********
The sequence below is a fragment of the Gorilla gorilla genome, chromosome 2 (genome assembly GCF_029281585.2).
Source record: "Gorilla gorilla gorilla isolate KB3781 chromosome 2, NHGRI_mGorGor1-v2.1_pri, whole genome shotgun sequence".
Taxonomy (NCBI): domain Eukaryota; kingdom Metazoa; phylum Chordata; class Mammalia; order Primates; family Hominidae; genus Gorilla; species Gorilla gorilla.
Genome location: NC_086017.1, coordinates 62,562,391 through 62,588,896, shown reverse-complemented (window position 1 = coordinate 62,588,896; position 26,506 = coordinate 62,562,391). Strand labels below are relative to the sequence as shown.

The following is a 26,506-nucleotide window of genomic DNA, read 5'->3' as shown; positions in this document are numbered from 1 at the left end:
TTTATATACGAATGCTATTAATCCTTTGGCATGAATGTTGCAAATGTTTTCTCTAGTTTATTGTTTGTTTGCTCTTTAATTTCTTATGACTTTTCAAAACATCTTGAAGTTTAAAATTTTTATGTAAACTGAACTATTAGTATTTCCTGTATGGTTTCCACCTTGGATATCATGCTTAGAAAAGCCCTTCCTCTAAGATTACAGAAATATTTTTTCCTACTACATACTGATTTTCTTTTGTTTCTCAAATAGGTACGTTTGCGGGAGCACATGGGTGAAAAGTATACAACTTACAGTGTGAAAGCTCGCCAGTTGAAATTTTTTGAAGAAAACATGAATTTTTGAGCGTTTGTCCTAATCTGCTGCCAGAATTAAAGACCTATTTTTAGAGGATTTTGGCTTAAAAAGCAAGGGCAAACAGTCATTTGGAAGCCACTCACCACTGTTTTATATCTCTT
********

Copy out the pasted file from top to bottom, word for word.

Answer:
The sequence below is a fragment of the Gorilla gorilla genome, chromosome 2 (genome assembly GCF_029281585.2).
Source record: "Gorilla gorilla gorilla isolate KB3781 chromosome 2, NHGRI_mGorGor1-v2.1_pri, whole genome shotgun sequence".
Taxonomy (NCBI): domain Eukaryota; kingdom Metazoa; phylum Chordata; class Mammalia; order Primates; family Hominidae; genus Gorilla; species Gorilla gorilla.
Genome location: NC_086017.1, coordinates 62,562,391 through 62,588,896, shown reverse-complemented (window position 1 = coordinate 62,588,896; position 26,506 = coordinate 62,562,391). Strand labels below are relative to the sequence as shown.

The following is a 26,506-nucleotide window of genomic DNA, read 5'->3' as shown; positions in this document are numbered from 1 at the left end:
TTTATATACGAATGCTATTAATCCTTTGGCATGAATGTTGCAAATGTTTTCTCTAGTTTATTGTTTGTTTGCTCTTTAATTTCTTATGACTTTTCAAAACATCTTGAAGTTTAAAATTTTTATGTAAACTGAACTATTAGTATTTCCTGTATGGTTTCCACCTTGGATATCATGCTTAGAAAAGCCCTTCCTCTAAGATTACAGAAATATTTTTTCCTACTACATACTGATTTTCTTTTGTTTCTCAAATAGGTACGTTTGCGGGAGCACATGGGTGAAAAGTATACAACTTACAGTGTGAAAGCTCGCCAGTTGAAATTTTTTGAAGAAAACATGAATTTTTGAGCGTTTGTCCTAATCTGCTGCCAGAATTAAAGACCTATTTTTAGAGGATTTTGGCTTAAAAAGCAAGGGCAAACAGTCATTTGGAAGCCACTCACCACTGTTTTATATCTCTT